1. The Place and Role of Sports Sociology in the System of Sciences

1.1. A Discipline on the Borderline between Sports Studies and Sociology

In Bourdieu’s (2002) opinion, sports sociology as a discipline has to face a variety of difficulties: neither sportspeople nor sociologists consider it as a very serious science. Sportspeople are, naturally, familiar with the practical side of sports. They, are, however, not capable of discussing it at a scientific level. Sociologists, on the other hand, are able to discuss it as a social sub-system, but they are unwilling to do so. All in all, it is seen that sport as a social sub-system receives less attention from the scientific community than other disciplines (Schimank 1995).

Sports sociology researches the regularities, phenomena and processes of sport as a social sub-system, and also its relationships with other social sub-systems and with daily life. Answers are, primarily, sought to three questions:

  1. What happens in sports?

  2. In what ways do those things happen?

  3. Why do the things that happen take place? (Földesiné Szabó et al. 2010).

In the course of the development of sports sociology, three trends have gradually emerged. The followers of the first one look upon, and examine sport as a model of the functions of society. Those in the second branch examine sport in itself, as they believe that sport as such is interesting on its own right, and it is not necessary to find an excuse for research into it. Researchers in the third trend make efforts to apply one of the great social paradigms, theories on sports (e. g. structural-functionalism, symbolic interactionalism and phenomenology) (Héjjas 2006). Sports sociology differentiates between traditional and modern sports, and concentrates on the social aspects of the origins and evolution of the modern sports (Szabó 2009). The evolution of modern sport as a social sub-system made it evident that sport has a number of features that exclusively characteristic of sport itself, and make it possible to generate theories applicable specifically to the domain of sport (Schimank 1995).

1.2 Subject and Research Methodology of Sports Sociology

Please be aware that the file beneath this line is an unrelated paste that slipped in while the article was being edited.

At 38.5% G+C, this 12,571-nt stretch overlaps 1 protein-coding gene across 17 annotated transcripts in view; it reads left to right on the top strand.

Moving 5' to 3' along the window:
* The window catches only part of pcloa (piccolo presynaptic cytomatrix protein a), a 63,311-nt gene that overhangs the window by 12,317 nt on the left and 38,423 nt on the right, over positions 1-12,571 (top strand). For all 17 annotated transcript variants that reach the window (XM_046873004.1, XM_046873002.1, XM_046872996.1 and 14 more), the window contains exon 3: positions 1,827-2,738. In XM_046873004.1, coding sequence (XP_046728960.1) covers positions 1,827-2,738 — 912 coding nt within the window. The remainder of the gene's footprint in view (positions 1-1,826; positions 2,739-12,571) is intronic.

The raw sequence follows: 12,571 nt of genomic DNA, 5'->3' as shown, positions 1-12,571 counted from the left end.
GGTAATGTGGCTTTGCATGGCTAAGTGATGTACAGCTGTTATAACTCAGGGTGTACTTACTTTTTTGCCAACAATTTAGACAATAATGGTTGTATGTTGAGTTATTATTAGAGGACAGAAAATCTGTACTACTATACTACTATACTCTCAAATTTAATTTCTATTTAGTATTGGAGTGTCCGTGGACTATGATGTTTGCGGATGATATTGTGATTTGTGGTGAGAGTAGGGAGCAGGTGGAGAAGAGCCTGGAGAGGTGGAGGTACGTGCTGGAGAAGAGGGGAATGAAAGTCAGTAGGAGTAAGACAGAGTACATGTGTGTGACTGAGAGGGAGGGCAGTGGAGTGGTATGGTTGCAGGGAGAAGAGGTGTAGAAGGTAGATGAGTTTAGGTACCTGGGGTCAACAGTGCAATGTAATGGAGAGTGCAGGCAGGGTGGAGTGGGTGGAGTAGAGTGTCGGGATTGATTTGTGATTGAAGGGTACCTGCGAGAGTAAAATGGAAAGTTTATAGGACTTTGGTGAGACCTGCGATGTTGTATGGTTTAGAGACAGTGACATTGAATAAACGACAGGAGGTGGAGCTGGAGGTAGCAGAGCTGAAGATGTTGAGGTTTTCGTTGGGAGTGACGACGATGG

The major question of sports sociology, the subject of its research, is to find out why one person is active, whereas the other is passive in connection with sport (either in doing it or in consuming/watching it), and what socio-cultural, socio-economic and demographic factors play a role in, and explain, the different attitudes. What social changes and interrelations have shaped and influenced today’s position and functions of sport in modern society? An individual may have the following connections to sport:

  1. Active participation: doing sports occassionally or regularly, consuming sports; attending sports events, watching programmes in the media–TV, radio or on-line.

    1. Primary connection: physically active (those doing sports, workout)

    2. Secondary connection:

      1. People directly contributing to sports events: coaches, managers, referees, sports doctors etc.;

      2. People indirectly contributing: sports entrepreneurs, team owners, sports journalists;

      3. Those consuming sports directly: visitors of events, matches;

      4. Those consuming sports indirectly: following sports events and matches in the mass media.

2.Emotional connection

3.Intellectual connection (McPherson et al. 1989, quoted by Földesiné Szabó et al. 2010) Günther Lüschen (1980) analysed sports sociology publications that had appeared over the previous thirty years. Based upon the international position and possibilities of the discipline, Lüschen arranged the publications into the categories below:

  1. Sports and society, institutions and processes

    • Sport in modern society;

    • Sport and social stratification;

    • Sport and education;

    • International comparative analyses;

    • Sport and politics;

    • Sport and economy;

    • Sport-socialiation.

  2. Sport as a sui generis system

    • Small groups, social connections, management;

    • Career, amateurism, professionalization;

    • Sports organizations, organizational politics;

    • Structures of the individual branches of sport and changes in those structures.

  3. Deviations and social problems

    • The problem of deviation and control in sport;

    • Agression, violence and collective behaviour;

    • Discrimination and minority groups.

In the past nearly 40 years, however, both society and sport in have undergone tremendous changes. New phenomena, new problems emerged, and these did not leave sport as a social subsystem unaffected. Such problems and phenomena are, as summarized by e. g. Földesiné et. al. (2010):

• Sports and national identity;

• Sport and globalization;

• Sport and media;

• HIV-infection and AIDS in sport;

• Sport and gender;

• LMBT sportspeople, their situation in sports;

• Sports and sexual molestation;

• Sports and social changes;

• Football-huliganism and other deviant behaviour of the sports fans;

• Fitness industry from a sociological aspect.

The practical significance of sports sociology for society, and people working in sports is that it helps others to understand the following:

  1. the aspects of human behaviour related to sports;
  2. phenomena and processes going on in sports;
  3. the complex social phenomena, of which sport is a part (Földesiné et al. 2010).

Control questions:

  1. Summarize the subject, main questions of sports sociology, and its place in social studies!

  2. What are the main fields of research of sports sociology?

  3. What is the practical significance of sports sociology?